The wind was merciless, my hands cold as the steel of my Henry rifle, if such a thing were possible. At any rate, I could not feel them anymore: they were someone else’s hands. My wool coat felt like a thin shirt soaked in ice water.
The Sioux Indian opened the flap to his tepee with the resignation of a man admitting fate into his life.
For a long moment we faced each other by his door, such as it was, which itself faced east. I remember noting that detail specifically, checking my bearings against Polaris as if this tidbit were of great import.
The tepee’s buffalo skins, practically translucent, allowed a great deal of light to bleed through. Four or five dogs had barked in the dark as we approached; now I saw them moving in and out of the shadows. I smelled horses nearby. I had heard their low nickering as the Indian led me to the teepee glowing blue in the distance.
He stood still, holding the door flap open, a bent old man waiting for me. I thought of my father, so many miles away, hopefully in peaceful sleep. I felt deathly tired. Finally, I stepped inside with the necessary bow.
The tepee was much larger than it looked. A fire burned at its center. Two women about as wrecked as the old man sat on either side of the entrance. One wore light robes, the other dark. I could not make out the colors — yellow and red, perhaps. Both women lowered their heads in greeting, I supposed, but their eyes were on me as I came in. Only much later did I learn it was impolite for Sioux women to look at strangers as these women were looking at me. Perhaps impolite is not the word.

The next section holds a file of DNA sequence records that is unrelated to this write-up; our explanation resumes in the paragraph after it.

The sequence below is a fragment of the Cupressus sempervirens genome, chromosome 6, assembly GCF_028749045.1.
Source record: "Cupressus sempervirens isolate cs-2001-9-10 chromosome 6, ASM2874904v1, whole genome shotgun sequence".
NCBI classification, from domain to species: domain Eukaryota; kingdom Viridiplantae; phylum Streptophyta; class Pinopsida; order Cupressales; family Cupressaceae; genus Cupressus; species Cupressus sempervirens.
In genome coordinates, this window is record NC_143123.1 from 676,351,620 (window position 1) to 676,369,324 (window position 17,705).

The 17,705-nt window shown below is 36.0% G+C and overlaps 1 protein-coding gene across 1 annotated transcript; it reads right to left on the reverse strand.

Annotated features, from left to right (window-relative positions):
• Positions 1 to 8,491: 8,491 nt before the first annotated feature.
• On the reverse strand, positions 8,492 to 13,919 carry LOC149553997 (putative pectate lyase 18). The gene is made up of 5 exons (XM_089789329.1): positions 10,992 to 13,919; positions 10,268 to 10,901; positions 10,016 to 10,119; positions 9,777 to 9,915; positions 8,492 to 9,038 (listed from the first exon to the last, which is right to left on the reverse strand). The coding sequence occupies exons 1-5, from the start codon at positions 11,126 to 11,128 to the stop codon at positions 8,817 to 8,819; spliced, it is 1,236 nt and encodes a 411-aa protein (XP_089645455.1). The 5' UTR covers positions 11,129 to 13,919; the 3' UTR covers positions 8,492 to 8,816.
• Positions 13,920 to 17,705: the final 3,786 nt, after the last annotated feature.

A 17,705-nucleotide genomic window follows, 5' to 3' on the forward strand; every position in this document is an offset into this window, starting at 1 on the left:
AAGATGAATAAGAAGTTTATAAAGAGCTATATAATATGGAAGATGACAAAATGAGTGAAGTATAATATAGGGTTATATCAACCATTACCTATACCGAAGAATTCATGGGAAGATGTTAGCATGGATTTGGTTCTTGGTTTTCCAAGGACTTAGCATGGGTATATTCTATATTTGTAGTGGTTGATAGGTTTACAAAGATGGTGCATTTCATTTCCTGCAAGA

The old man touched my back lightly at the center of my shoulder blades, ushering me to the far side of the tepee, past the woman in the light robes, who motioned to a spot across from the entrance. The old man sat to my right. The woman wearing the dark robes threw something on the fire and the flames leapt to the very top of the conical roof where the tepee poles formed an opening for the smoke to escape. By her feet, I could see buffalo chips to be used as fuel. She was wearing leather high shoes. The fire had no smell I could detect.
We sat on cotton blankets and animal skins. Around us, boxes and bundles made a backrest of sorts. I knew it took the skins of 15 to 20 buffalo to make a tepee, that cows were preferred, that women would bleach the skins with buffalo brains and urine to clean and soften them. I knew much about the Indians, but I had never been inside a tepee before. The smoke and flickering light, the odd colors of the robes and blankets, the faces of the three Sioux weathered as leather, all of it — everything — was a world new to me.
The woman in the light robes offered me a metal cup. She made a showing of sprinkling a white powder in it. Unsure, I took the cup, careful not to let my numb hands drop it. Despite the fire, I was still cold to the bone. Remembering my manners, I bowed my head in thanks. The cup was almost full of a dark liquid I could not smell. I drank slowly. It had no taste I could detect. I was so cold I didn’t even feel the drink going down my throat, though the cup was steaming. I admit the thought the drink might be poisoned crossed my mind, but only after I had drank a good deal of it. I reassured myself these people killed you in battle or, if they captured you, tortured you to death on the spot. Being taken alive by Indians was not a pleasant prospect. But poisoning was not their way.